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Author Topic: DFW: US 380 freeway feasibility study options revealed  (Read 4449 times)

sparker

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Re: DFW: US 380 freeway feasibility study options revealed
« Reply #25 on: December 03, 2018, 01:37:00 PM »

Quote from: sparker
So -- is the issue with US 380 that it is not a freeway, or is simply inadequate for its current situation?

Both.

Adding to the problem is the lack of certain safety features along stretches of US-380. The road is a 5-lane undivided urban style street going West from Dallas North Tollway into Denton. Some of the intersections have traffic signals and street lights. Many other intersections (and driveways) are not lighted. That can be a big problem at night. Significant stretches of the road (the ones that would be easiest to upgrade into a freeway) are really dark at night. Combine that with the bright glare of lots of oncoming headlights in the opposing lanes. The situation makes it difficult to see a car whip out in front of you, either turning right or going across the lanes to turn left. There's no median barrier. Just a center turn lane.

It's shouldn't surprise anyone that the rate of serious and fatal collisions would increase on that part of US-380. Lots of big subdivisions are adding big numbers of homes nearby.

The obvious short term "cheap" solution is adding street lights and at least flashing yellow signals at intersections along US-380 currently not lighted and not controlled. That might cut down on some of the fatal collisions. But really the US-380 corridor needs a massive Interstate quality upgrade from Decatur & US-287 clear over to Greenville and I-30. The upgrade has to start with Denton to McKinney and stretch out to Decatur and Greenville. In the long term that's going to be a vital East-West corridor for North Texas and the North half of the Dallas Fort Worth metroplex. TX DOT can't wait until all this development is surrounding Lake Ray Roberts (north of Denton) with big tracts of McMansions. They should have been starting work on this corridor 20+ years ago. It was obvious back then that this situation was coming.

Either something along this route or paralleling it should have been part of something that DFW has been sorely lacking for decades -- an outer Interstate-grade loop around the entire metro complex -- and the cojones to clamp down on development around such a loop in order to preserve its role as a bypass rather than a location for activities that would invariably lead to congestion.  However, given the current pressing situation in the north part of the metro area, getting a freeway (or at least a freeway between I-35 and US 75 and an expressway east and west of there to US 287 on the west and I-30 on the east) down the 380 corridor is long overdue.  Let's just hope there's enough undeveloped land left to efficiently deploy such a facility -- and enough local & state resolve to get it done!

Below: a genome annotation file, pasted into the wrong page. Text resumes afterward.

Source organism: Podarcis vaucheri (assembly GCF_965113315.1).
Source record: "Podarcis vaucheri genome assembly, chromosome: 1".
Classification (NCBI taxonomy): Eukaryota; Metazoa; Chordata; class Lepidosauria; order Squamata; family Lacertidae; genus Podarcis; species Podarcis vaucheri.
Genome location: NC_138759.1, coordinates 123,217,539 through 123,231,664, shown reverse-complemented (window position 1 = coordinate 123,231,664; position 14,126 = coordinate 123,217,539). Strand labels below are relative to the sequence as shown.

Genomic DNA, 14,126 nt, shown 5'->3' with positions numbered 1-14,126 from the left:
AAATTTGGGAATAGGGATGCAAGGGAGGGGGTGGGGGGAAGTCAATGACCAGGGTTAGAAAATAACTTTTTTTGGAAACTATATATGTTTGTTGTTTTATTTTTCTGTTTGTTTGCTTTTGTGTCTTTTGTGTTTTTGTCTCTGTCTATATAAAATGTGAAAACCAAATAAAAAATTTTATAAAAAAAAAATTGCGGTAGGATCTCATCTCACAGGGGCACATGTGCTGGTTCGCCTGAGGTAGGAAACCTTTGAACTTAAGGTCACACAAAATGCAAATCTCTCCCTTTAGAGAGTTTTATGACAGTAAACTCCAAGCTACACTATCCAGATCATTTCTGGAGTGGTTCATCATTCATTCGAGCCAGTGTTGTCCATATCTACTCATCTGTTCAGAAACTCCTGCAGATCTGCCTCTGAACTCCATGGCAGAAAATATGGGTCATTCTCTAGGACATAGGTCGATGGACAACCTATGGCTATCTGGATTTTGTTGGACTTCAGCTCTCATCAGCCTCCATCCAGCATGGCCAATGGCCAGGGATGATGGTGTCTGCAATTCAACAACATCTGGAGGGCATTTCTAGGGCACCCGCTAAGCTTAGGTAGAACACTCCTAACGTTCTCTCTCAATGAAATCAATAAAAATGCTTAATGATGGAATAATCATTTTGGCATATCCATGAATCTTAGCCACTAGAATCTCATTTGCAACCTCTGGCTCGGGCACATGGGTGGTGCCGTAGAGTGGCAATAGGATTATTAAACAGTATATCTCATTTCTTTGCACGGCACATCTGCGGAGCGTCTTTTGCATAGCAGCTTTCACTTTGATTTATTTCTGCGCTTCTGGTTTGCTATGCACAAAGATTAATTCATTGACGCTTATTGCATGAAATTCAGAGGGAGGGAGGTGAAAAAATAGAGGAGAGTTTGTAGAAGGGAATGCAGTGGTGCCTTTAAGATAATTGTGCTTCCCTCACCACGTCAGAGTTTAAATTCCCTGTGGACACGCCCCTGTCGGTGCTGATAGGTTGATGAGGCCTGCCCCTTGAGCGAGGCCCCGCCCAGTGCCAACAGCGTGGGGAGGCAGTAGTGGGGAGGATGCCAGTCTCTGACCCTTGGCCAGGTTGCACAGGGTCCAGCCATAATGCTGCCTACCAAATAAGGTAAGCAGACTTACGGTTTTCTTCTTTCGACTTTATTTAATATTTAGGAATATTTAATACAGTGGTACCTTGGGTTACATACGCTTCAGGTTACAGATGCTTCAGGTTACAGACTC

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Bobby5280

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Re: DFW: US 380 freeway feasibility study options revealed
« Reply #26 on: December 03, 2018, 03:36:52 PM »

All it would have taken was altering US-380 using the same formula that had been applied to several other highways in the North Texas region and many other places in the state. That formula is the familiar 4-lane divided highway with a huge median big enough to hold a freeway to be built later, decades later if need be.

They don't even have to four-lane a highway to apply this approach. There's a couple short portions of the proposed Colin County Outer Loop corridor North of McKinney that consist only of a 2-lane road with a big swath of vacant land to the left or right of the roadway. The key thing is simply buying up and securing enough ROW well in advance of development. US-380 should have been turned into a 4-lane highway with freeway sized median back in the late 1980's or early 1990's. TX DOT could have done that for relatively little money back then. Thanks to procrastination they're looking at spending a lot more. If they keep dragging their feet they won't be able to do anything at all about the problem. Everything along that corridor will be bottled up in just a few years.
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Brian556

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Re: DFW: US 380 freeway feasibility study options revealed
« Reply #27 on: December 03, 2018, 03:38:40 PM »

Quote from: sparker
So -- is the issue with US 380 that it is not a freeway, or is simply inadequate for its current situation?

Both.